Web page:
Nick Saban speaks to the media after Alabama won the BCS title game against Notre Dame. (Getty)
DESTIN, Fla. – Nick Saban’s Southeastern Conference brethren should listen to him.
Not just because he owns them on the field in the fall. Because he’s the smartest coach in the conference room, too.
They should listen to the Alabama coach’s pitch for adding a ninth game to the league schedule. They should man up and embrace the challenge, instead of using the SEC’s legitimate power status as an excuse to schedule timidly. They should resist the lure of three or four hollow victories a year over the likes of Alabama State, Alcorn State and Southeast Missouri State and take on someone their own size.
This will be the hot topic this week at SEC spring meetings – over chilled jumbo shrimp, at the beach, on the golf course and at places where actual work may get done.
Saban made his case for nine games again Tuesday, saying “I’m absolutely in the minority, no question about it.” Most SEC coaches say it’s like volunteering to hit yourself in the head with a hammer nine times instead of eight.
“If you look at it through a straw and how it affects you and you’re self-absorbed about it, nobody’s going to be for it,” Saban said. “I shouldn’t be for it. We have a better chance to be successful if we don’t do it. But I think it’s best for the game and the league.”
Despite his minority status, Saban might have the most powerful ally in the room when the issue is raised here. Commissioner Mike Slive hasn’t come out as publicly pro or con regarding the nine-game schedule, but at the very least he sounded eager last month to engage his membership in serious debate.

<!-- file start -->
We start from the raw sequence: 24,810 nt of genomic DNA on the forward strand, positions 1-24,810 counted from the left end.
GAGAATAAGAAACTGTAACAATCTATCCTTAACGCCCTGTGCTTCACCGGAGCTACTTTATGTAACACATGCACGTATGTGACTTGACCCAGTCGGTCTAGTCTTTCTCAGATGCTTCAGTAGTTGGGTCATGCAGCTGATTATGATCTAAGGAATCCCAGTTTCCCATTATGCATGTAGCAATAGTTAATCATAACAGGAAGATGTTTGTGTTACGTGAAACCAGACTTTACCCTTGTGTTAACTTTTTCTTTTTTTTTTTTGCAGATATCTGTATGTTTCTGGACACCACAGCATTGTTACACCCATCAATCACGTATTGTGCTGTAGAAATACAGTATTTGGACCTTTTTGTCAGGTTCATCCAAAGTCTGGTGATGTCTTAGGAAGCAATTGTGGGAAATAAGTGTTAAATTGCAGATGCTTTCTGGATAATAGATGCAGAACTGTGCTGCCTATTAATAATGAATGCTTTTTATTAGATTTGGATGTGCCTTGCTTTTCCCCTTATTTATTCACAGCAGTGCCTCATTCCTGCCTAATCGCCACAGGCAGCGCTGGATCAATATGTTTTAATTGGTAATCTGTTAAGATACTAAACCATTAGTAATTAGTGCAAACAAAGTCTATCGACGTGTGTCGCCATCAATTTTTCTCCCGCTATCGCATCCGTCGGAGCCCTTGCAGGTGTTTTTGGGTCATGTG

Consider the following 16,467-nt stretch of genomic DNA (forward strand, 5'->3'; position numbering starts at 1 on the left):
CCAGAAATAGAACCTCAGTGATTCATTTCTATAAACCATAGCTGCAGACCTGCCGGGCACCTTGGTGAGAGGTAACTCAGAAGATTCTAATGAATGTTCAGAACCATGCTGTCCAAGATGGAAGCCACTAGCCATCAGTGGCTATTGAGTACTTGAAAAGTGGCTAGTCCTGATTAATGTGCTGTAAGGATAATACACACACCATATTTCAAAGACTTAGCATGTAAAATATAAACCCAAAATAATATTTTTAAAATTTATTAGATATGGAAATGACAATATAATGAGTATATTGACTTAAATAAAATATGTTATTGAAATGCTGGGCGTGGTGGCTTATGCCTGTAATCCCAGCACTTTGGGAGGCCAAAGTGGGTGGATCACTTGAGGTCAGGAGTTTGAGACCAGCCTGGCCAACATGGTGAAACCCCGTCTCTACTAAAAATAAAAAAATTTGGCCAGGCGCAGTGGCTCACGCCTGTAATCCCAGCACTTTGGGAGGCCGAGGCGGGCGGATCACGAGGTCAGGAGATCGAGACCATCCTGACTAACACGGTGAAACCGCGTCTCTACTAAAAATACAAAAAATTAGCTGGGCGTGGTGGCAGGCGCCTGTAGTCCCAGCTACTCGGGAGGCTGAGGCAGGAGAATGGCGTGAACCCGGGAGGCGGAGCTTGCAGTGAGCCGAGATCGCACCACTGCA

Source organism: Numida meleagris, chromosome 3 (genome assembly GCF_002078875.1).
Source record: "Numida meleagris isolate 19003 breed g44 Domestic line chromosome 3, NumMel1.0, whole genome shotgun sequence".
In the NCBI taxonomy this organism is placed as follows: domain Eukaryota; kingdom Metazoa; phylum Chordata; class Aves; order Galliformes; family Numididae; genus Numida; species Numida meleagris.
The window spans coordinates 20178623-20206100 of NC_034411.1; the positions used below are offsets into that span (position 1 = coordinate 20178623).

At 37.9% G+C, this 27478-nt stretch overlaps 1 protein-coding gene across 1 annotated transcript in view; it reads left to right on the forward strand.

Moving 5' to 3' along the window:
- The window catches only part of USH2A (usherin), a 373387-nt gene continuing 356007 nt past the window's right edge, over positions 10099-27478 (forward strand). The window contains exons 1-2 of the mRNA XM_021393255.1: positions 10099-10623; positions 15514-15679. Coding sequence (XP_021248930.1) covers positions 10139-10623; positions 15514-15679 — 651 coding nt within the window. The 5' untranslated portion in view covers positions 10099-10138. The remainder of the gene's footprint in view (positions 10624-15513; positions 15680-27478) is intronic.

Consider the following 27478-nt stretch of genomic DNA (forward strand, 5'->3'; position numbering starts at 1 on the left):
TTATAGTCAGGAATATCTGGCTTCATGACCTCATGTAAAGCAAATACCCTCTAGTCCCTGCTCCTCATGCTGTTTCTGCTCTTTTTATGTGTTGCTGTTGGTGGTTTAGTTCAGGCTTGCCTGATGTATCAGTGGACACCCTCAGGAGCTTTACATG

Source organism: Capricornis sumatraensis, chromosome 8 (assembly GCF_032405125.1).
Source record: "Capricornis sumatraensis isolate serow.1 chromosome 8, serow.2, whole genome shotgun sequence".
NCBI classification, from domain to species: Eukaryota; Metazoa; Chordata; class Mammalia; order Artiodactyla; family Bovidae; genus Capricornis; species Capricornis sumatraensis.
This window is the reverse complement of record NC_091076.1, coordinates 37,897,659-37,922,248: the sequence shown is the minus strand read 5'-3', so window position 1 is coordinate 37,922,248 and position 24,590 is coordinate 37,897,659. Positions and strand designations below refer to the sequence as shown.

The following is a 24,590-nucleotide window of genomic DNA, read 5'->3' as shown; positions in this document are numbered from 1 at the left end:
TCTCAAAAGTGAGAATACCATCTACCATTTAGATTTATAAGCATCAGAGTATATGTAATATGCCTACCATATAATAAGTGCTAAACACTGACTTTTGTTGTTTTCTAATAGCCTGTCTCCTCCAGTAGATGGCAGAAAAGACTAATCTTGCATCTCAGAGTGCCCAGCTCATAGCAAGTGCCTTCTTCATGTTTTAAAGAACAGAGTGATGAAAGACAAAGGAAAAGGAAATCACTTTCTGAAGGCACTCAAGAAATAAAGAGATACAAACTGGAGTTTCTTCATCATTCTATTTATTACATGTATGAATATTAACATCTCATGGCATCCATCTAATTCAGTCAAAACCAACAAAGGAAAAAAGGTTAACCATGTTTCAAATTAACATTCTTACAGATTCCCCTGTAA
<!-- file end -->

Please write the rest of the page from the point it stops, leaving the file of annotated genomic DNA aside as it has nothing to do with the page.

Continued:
Slive knows that, on the drawing board at least, strength of schedule will be a bigger part of the equation when the lyrically named College Football Playoff is implemented in 2014. And the best way to augment strength of schedule in a power league is to play more league games.
Under the tragically flawed current system, the greater goal is to go undefeated than to play the best competition possible. To that end, Saban was asked Tuesday about the possibility that Ohio State – undefeated but on NCAA probation last season – would have taken the Crimson Tide’s spot in the national title game last year.
Which gave Saban a chance to take a shot at both the current system and the Buckeyes, who played a soft 2012 schedule.
“How well would they have done if they played the six (SEC) teams ranked in the Top 10?” Saban asked. “Would they beat them all? Would they beat three of them? And I think they have a really good team and Urban (Meyer) is a great coach. I’m not questioning any of that. I’m just saying that’s where strength of schedule and who you play don’t get sort of accounted for quite equally.”